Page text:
Gold is generally used for fabrication or investment. Fabricated gold has a variety of end uses, including jewelry, electronics, dentistry, industrial and decorative uses, medals, medallions, and coins.
A combination of current mine production and draw-down of existing gold stocks held by governments, financial institutions, industrial organizations and private individuals make up the annual gold supply. Based on public information available for the years 2006 through 2009, on average, current mine production has accounted for approximately 71% of the annual gold supply.
Newmont reported copper sales of 507 million pounds (226 million equity pounds) in 2009. Copper production at Batu Hijau, in Indonesia, and Boddington, in Australia, is in the form of saleable concentrate that is sold to smelters for further treatment and refining. At December 31, 2009, Newmont had a 35.44% ownership interest but reported a 52.44% economic interest in the Batu Hijau operation in Indonesia, which began production in 1999.
Refined copper is incorporated into wire and cable products for use in the construction, electric utility, communications and transportation industries. Copper is also used in industrial equipment and machinery, consumer products and a variety of other electrical and electronic applications and is also used to make brass. Copper substitutes include aluminum, plastics, stainless steel and fiber optics. Refined, or cathode, copper is also an internationally traded commodity. Copper Supply. A combination of current mine production and recycled scrap material make up the annual copper supply.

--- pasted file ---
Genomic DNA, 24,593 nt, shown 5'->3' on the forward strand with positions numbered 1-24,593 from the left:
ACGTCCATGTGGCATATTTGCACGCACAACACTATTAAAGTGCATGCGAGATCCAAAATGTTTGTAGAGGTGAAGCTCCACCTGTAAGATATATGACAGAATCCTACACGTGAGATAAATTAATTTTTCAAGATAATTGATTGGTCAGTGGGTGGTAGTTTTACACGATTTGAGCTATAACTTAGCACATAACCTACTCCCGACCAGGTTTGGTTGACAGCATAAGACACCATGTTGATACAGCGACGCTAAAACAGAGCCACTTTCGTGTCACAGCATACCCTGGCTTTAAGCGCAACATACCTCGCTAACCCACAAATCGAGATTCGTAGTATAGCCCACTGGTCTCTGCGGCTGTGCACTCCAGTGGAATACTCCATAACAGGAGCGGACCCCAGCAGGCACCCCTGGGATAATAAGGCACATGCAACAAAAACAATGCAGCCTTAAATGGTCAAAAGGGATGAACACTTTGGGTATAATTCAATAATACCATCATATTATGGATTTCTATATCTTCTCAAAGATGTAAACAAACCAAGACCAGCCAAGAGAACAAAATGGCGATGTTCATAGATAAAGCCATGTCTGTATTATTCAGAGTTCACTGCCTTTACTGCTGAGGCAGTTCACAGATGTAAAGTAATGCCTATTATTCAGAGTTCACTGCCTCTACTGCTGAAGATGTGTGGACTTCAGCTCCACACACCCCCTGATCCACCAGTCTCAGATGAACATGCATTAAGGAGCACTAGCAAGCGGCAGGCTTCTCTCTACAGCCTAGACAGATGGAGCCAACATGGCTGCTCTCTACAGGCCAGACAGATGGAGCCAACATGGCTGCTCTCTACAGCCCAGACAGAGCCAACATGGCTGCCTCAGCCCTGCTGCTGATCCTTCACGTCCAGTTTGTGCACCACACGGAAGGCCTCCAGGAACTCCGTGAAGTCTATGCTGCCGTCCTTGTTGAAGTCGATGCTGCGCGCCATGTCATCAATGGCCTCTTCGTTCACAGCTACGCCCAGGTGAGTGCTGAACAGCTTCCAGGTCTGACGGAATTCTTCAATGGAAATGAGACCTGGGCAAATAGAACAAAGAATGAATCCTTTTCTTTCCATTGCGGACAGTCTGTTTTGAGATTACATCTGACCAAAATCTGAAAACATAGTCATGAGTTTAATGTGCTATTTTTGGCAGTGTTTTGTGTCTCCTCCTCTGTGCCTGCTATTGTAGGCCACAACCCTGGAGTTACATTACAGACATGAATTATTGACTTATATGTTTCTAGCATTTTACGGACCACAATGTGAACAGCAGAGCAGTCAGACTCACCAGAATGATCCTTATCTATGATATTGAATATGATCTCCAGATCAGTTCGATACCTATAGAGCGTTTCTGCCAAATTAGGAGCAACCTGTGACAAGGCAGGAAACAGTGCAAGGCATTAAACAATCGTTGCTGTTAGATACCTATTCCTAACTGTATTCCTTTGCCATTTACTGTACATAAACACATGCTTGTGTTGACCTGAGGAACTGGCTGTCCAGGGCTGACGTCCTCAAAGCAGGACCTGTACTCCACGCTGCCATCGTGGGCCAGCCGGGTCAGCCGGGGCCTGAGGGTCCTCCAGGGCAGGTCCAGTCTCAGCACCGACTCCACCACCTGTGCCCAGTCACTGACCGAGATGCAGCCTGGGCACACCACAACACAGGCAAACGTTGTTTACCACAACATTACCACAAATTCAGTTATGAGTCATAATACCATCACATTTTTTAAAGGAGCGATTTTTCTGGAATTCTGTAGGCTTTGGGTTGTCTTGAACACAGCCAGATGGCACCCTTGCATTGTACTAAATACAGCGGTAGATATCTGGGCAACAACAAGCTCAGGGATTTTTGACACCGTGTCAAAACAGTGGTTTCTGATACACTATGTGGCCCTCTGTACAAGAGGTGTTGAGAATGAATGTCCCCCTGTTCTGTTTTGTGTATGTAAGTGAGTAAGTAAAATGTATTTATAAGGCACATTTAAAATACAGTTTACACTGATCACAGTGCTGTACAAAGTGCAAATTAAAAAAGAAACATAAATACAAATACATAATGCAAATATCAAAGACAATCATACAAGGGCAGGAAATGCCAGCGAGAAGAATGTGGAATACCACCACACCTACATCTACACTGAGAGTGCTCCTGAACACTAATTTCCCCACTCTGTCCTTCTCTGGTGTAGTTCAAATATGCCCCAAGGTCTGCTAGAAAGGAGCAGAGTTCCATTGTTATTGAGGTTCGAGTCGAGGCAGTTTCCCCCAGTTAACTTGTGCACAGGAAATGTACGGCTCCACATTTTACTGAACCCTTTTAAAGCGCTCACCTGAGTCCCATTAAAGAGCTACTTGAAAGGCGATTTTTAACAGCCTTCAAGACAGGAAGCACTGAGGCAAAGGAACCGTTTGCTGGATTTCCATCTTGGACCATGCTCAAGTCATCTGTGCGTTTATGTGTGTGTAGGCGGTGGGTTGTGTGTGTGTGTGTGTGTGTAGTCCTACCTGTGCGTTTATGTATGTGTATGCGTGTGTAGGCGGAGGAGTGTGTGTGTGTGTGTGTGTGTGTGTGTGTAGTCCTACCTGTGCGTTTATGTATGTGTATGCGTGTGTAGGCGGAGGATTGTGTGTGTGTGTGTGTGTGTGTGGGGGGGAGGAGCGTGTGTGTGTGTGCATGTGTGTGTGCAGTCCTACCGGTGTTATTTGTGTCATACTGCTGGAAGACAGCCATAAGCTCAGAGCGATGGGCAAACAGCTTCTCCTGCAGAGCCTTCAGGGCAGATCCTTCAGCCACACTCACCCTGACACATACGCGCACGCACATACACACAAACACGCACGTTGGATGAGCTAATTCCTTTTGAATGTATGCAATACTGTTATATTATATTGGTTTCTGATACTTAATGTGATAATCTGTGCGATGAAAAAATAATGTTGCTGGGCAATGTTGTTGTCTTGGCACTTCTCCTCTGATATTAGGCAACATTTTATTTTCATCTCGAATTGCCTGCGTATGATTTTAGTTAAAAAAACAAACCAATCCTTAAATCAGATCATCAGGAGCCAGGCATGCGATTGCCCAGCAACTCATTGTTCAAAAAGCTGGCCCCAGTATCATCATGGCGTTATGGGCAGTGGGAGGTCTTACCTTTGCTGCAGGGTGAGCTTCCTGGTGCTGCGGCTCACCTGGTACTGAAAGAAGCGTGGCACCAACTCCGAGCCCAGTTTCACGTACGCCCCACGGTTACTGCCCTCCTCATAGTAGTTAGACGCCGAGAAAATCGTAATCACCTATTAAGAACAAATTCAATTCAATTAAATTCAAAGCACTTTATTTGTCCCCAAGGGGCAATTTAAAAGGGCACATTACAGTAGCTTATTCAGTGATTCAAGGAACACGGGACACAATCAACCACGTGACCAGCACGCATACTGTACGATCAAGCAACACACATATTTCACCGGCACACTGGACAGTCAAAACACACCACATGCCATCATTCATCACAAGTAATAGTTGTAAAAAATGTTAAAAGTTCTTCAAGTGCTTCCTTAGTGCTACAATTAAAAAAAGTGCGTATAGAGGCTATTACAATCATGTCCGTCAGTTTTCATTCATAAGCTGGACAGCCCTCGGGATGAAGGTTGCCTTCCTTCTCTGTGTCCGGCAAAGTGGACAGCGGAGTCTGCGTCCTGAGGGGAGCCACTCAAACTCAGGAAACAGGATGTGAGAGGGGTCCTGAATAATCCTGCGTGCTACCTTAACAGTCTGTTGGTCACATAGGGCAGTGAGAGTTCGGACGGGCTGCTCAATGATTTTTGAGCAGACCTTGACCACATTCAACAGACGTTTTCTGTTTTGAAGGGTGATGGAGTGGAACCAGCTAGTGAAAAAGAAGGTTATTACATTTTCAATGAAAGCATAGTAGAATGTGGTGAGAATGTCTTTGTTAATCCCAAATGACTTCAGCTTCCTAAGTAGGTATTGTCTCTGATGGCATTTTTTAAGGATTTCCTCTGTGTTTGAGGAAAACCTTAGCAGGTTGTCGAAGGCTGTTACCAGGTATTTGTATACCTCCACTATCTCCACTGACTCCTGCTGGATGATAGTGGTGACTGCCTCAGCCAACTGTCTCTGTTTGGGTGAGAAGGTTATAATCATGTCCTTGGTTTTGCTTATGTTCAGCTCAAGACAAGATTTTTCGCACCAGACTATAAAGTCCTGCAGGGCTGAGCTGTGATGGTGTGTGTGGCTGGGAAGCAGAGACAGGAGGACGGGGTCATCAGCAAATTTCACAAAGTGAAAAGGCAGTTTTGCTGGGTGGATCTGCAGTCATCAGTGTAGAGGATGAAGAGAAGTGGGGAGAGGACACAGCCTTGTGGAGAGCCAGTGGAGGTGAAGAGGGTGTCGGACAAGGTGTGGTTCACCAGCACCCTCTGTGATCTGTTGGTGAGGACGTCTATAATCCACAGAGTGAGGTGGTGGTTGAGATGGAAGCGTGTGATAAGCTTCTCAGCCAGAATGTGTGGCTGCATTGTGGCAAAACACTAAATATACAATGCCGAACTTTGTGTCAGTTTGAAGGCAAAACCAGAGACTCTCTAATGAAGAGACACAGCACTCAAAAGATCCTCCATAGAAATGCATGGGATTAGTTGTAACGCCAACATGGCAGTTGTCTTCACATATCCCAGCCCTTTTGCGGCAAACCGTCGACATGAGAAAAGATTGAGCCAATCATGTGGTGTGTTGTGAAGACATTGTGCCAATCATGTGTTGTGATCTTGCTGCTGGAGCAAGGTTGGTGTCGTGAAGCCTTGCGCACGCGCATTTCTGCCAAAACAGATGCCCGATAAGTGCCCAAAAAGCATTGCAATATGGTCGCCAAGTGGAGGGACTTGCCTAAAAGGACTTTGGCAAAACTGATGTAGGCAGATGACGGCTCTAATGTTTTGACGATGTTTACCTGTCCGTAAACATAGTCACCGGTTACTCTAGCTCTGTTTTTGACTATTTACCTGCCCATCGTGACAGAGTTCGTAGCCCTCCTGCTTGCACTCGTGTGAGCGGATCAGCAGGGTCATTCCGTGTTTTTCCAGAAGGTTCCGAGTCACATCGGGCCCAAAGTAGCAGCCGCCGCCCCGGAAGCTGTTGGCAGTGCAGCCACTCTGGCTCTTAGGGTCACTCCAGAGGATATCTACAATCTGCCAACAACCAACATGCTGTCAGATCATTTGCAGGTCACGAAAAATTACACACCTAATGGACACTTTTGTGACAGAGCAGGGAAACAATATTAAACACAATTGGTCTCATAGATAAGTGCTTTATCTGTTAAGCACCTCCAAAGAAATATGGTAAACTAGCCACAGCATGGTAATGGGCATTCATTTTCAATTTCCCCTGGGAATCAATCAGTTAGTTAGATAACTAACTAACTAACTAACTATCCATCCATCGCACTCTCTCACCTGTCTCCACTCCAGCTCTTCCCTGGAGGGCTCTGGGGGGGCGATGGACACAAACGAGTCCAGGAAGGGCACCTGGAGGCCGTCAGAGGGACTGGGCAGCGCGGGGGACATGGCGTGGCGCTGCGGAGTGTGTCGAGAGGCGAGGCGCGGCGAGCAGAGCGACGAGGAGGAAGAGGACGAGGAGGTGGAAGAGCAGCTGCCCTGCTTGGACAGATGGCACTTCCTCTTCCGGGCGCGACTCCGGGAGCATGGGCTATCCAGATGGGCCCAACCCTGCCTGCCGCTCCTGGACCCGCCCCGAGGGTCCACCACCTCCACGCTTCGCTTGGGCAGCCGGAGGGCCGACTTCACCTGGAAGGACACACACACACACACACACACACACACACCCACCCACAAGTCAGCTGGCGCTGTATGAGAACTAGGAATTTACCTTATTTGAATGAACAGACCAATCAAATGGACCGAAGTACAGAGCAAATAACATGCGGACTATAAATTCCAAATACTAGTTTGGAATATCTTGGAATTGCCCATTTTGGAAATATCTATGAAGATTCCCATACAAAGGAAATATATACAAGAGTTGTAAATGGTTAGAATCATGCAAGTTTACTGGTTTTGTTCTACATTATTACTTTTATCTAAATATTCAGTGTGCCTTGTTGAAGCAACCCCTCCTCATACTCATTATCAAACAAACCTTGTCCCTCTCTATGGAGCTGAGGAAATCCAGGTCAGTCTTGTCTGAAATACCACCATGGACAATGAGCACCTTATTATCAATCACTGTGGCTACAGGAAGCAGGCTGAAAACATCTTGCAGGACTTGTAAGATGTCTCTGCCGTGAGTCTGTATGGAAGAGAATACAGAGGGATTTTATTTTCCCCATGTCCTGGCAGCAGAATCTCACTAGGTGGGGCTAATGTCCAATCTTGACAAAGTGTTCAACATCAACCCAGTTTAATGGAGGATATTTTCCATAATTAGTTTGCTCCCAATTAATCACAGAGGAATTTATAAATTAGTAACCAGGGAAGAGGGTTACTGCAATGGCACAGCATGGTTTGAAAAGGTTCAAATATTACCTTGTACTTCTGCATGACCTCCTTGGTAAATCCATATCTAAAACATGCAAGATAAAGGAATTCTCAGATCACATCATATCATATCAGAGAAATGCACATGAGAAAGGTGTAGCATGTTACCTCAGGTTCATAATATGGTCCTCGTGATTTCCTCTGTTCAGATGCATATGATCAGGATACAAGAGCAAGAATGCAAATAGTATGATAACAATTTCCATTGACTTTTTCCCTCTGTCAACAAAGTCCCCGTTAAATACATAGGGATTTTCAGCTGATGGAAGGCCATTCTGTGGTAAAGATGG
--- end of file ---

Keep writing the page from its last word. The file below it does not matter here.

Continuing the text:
Gold sales from Nevada totaled approximately 2.0 million ounces for 2009 with ore mined from eight open pit and six underground mines. At December 31, 2009 Newmont reported 28.5 million equity ounces of gold reserves in Nevada, with 84% of those ounces in open pit mines and 16% in underground mines.
Newmont has a 44% interest in La Herradura, which is located in Mexico’s Sonora desert. La Herradura is operated by Fresnillo PLC (which owns the remaining 56% interest) and comprises open pit operations with run-of-mine heap leach processing. La Herradura sold 112,500 ounces of gold attributable to Newmont in 2009 and at December 31, 2009 Newmont reported 1.8 million equity ounces of gold reserves at La Herradura.
Newmont owns 100% of the Hope Bay project, a large undeveloped gold project in the Nunavut Territory of Canada. Since acquiring this property in early 2008, Newmont has made significant infrastructure improvements and identified an additional 45 new drilling targets.
Batu Hijau is located on the island of Sumbawa, approximately 950 miles east of Jakarta. Batu Hijau is a large porphyry copper/gold deposit, which Newmont discovered in 1990. Development and construction activities began in 1997 and start-up occurred in late 1999. In 2009, copper sales were 497.7 million pounds (217.0 million equity pounds), while gold sales were 550,500 ounces (239,700 equity ounces) and at December 31, 2009 Newmont reported 4,520 million equity pounds of copper reserves and 4.5 million equity ounces of gold reserves at Batu Hijau.
Yanacocha began production in 1993. Newmont holds a 51.35% interest in Yanacocha with the remaining interests held by Compañia de Minas Buenaventura, S.A.A. (“Buenaventura”) (43.65%) and the International Finance Corporation (5%).